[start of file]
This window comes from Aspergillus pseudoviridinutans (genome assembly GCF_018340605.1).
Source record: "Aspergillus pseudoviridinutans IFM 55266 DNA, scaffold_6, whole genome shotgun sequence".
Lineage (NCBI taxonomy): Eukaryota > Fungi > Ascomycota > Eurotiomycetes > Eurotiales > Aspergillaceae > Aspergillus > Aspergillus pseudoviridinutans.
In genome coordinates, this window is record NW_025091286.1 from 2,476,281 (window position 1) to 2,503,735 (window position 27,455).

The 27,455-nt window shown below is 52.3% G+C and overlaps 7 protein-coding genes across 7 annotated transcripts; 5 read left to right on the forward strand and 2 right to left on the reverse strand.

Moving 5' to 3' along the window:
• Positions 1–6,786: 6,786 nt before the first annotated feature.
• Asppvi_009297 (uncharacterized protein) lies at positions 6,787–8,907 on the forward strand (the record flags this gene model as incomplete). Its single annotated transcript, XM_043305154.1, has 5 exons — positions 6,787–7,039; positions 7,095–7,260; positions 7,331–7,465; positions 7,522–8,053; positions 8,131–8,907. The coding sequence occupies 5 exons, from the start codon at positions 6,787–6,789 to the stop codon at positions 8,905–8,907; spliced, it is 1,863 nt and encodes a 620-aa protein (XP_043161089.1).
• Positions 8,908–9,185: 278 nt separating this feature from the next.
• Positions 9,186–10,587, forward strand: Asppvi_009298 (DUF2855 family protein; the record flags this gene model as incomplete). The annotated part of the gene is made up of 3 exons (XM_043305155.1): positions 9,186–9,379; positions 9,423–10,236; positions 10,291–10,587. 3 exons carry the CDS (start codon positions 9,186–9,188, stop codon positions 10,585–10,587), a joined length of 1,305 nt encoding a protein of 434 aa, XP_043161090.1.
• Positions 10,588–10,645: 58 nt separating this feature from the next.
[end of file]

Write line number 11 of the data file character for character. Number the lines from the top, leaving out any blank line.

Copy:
• Positions 10,588–10,645: 58 nt separating this feature from the next.